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Copy of The Symbiotic Relationship of Art and Chemistry
Transcript of Copy of The Symbiotic Relationship of Art and Chemistry
The Chemistry Behind All Aspects of Art
Chemistry is the basis of all materials and process in art, as it is with everything in existence.
Chemically Dating and Preserving Art
The three most important dating techniques which are useful for the analysis of works of art are: Thermoluminescence (TL), Dendrochronology (DC), and Carbon 14 (C-14)
Hand-drawn diagrams display molecular structures that are essential to understanding chemical properties
Computer graphics and 3D art are used to create more realistic models of molecules
Art in Chemistry
Modern Public Perception of Chemistry
The European Chemical Industry Council (CEFIC) studied how eight-year-olds viewed chemists in the modern age.
“…Boring, eccentric, and socially awkward.”
"Dangerous and isolated."
In fact, when the general European populace was questioned, only
of the public saw chemistry in a positive light!
The Typical Chemical Portrait
Chemists are often depicted as holding up a beaker by the neck while staring at it.
Why is it used?
The Medieval Connection
This gesture, in ancient times, represented the ancient practice of
The examination of a patient’s urine to determine their health.
Shift in Public Opinion
The College of Physicians in London deemed uroscopy to be "
ridiculous and stupid.
Uroscopy physicians soon began to be portrayed as “
”, and their customers as “
Uroscopy-----> quackery, fraud, and idiocy.
The Mockery of Medicine
The Transference to Alchemy
Several 17th century Dutch and Flemish painters used medical quackery as a strong motif in their works.
Due to the work of
, the works of alchemy and medicine began to become visually molded.
The Resistance to Mockery
Nineteenth century chemists wanted to be freed from the uroscopy motif.
World War II and the Twentieth Century
The Fall of Chemistry in the Public Eye
Chemical Warfare, And Its Impact
--Severely dropped the public opinion of chemistry.
The most inaccurate form of dating that gives a ball park figure
Used for dating pottery primarily
Based on the fact that most minerals are thermoluminescent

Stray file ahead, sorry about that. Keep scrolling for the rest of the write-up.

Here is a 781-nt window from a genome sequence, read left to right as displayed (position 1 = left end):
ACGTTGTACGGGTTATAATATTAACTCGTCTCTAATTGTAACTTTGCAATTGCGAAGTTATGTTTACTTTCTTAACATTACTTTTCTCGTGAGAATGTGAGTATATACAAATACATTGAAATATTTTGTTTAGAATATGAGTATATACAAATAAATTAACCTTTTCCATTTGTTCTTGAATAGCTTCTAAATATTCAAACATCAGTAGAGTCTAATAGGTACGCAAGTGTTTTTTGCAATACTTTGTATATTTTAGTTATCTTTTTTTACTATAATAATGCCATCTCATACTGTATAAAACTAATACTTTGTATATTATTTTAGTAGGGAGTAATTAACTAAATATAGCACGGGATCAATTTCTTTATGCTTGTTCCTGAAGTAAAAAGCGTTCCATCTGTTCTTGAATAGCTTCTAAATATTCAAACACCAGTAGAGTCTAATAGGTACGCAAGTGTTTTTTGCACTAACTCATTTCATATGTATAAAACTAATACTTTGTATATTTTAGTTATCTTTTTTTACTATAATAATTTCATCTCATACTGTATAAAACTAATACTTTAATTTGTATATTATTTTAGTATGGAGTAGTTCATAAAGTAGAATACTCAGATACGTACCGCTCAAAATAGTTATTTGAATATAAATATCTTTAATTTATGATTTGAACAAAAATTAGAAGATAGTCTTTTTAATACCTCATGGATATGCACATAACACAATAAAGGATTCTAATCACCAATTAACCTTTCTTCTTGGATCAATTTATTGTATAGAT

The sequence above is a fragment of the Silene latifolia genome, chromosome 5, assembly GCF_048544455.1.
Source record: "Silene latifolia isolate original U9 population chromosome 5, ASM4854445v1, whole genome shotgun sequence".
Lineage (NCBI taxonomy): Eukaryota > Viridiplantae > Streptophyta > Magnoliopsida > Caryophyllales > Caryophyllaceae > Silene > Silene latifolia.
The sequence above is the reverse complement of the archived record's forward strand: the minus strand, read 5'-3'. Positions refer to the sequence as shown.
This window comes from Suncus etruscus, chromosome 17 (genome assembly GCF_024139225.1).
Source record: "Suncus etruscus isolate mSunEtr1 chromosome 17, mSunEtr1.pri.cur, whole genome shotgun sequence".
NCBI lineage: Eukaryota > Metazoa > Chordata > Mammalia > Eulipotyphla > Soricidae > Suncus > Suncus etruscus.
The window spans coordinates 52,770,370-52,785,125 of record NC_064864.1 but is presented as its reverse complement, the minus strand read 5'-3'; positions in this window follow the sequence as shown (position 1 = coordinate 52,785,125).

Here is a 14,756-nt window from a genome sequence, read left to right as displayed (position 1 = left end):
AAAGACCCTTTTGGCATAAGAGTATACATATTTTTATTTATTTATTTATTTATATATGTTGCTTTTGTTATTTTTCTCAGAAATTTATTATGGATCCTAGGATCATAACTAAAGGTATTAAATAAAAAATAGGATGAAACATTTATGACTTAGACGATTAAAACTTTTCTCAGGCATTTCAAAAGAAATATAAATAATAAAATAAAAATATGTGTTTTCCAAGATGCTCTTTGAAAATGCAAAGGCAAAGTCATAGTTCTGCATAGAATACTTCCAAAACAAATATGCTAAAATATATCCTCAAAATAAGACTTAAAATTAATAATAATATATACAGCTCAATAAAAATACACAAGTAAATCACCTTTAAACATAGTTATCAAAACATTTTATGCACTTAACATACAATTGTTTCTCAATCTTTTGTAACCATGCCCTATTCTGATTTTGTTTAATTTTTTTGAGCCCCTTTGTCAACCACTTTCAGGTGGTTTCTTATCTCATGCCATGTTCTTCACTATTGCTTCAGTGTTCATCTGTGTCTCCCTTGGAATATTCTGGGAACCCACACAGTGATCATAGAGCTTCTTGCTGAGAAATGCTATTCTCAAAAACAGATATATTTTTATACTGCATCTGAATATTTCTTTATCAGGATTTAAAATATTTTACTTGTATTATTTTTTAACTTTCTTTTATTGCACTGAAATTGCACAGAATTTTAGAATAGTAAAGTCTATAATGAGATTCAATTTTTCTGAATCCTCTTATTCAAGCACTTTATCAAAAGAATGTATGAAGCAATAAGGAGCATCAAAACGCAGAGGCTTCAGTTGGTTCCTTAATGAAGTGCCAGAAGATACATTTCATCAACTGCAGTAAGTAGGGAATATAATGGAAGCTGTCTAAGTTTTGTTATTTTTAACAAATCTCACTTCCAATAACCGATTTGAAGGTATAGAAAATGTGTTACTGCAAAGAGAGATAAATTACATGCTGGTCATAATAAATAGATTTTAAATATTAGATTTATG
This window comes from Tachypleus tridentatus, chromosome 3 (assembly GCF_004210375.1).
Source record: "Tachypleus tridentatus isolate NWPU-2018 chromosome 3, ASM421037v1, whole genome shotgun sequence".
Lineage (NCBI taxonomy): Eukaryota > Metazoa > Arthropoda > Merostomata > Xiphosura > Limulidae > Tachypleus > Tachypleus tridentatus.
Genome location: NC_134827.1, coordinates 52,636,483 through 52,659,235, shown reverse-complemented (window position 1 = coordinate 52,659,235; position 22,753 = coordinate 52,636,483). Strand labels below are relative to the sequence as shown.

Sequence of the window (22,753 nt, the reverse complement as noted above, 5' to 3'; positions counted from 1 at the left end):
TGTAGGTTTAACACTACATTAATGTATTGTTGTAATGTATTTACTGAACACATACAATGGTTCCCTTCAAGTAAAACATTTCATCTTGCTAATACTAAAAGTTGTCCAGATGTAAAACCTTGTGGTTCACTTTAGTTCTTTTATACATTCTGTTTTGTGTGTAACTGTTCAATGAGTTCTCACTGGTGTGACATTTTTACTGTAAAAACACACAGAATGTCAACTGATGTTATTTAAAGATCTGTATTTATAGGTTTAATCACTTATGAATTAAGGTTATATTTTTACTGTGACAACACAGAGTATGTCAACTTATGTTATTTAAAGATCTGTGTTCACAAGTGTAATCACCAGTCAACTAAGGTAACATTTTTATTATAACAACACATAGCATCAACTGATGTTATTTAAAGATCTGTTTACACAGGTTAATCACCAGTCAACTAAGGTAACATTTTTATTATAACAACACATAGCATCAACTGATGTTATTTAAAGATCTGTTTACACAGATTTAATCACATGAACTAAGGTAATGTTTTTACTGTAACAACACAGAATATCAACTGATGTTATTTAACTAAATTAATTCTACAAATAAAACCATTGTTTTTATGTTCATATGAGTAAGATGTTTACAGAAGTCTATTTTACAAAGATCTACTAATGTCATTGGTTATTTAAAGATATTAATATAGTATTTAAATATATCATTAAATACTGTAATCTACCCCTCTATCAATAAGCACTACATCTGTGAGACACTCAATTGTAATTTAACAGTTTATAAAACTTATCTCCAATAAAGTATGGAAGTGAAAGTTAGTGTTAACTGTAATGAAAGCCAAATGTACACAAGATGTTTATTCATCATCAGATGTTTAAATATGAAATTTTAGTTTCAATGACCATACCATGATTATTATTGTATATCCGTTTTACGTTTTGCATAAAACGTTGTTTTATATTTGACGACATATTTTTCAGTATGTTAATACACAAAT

Energy absorbed from ionizing radiation allows electrons to escape through crystal lattice, although some electrons get stuck in the lattice’s imperfections
Heating to at least 350 degrees Celsius then releases the trapped electrons producing light
The intensity of the light gives an idea of how long ago the object was las heated
Older objects build up thermoluminescence and thus give off more intense light
Dating wood based on the analysis of tree-ring patterns
Used with panel paintings
One of the most accurate forms of dating, sometimes to within a year, however only works for wood a few thousand or sometimes even a few hundred years old
Wide rings during wet years and narrow rings during dry years create a pattern of annual rings
By comparing sections of rings in the sample to other known tree ring patterns in similar environments, matching samples allow for quite accurate dating
Carbon 14 Dating (C-14)
Allows for dating up to about 50,000 years old
Used with any canvases that are made out of organic materials
Carbon 14 is an isotope of the commonly known Carbon 12, and its extra mass makes it radioactively unstable
Examining the extent of carbon decay allows approximate dating within up to 50 years
Accelerator Mass Spectrometry (allows for the use of a much smaller sample and more reliable procedure)
Preservation of Art Made Possible Via Basic Chemistry Knowledge
Relative humidity is the measure of the amount of water in the air relative to the amount the air is capable of holding expressed as a percentage
Changes in relative humidity and temperature cause swelling and contraction in paintings
When the air becomes moister or the relative humidity increases the painting will swell as it absorbs water and attempts to reach equilibrium with the humidity and temperature of the air
When the air becomes less moist or the relative humidity decreases the painting will contract as it loses water and attempts to balance moisture levels with the air
Uncontrolled swelling and contraction is due to diffusion, a simple chemistry concept, which can lead to loss of aesthetic appeal in a work of art
High humidity can also lead to the growth of fungi and bacteria on paintings, contributing to canvas and pigment deterioration
By understanding chemistry, museums and other fine art galleries are able to preserve art by controlling humidity and temperature and allow for full appreciation by the public
The unique and unknown relationship of Art and Chemistry
Paint, ink, or any other pigment based materials are formed from chemical combinations
different colors can be achieved through organic and inorganic substances
other elements were added as dispersal and drying agents
Paint, color pencils and other drawing materials are similar
copper, aluminum and other metals utilized for their reflective quality
Many chemical reactions create visually appealing effects and are the basis for the art of photography
Chemistry in Art
changing color paints
Other processes include:
Artists are now focusing their art on the subject of chemistry itself
Cheryl Safren once commented, "Chemistry is sometimes the subject of my work, often its inspiration and always the method or mean of its creation."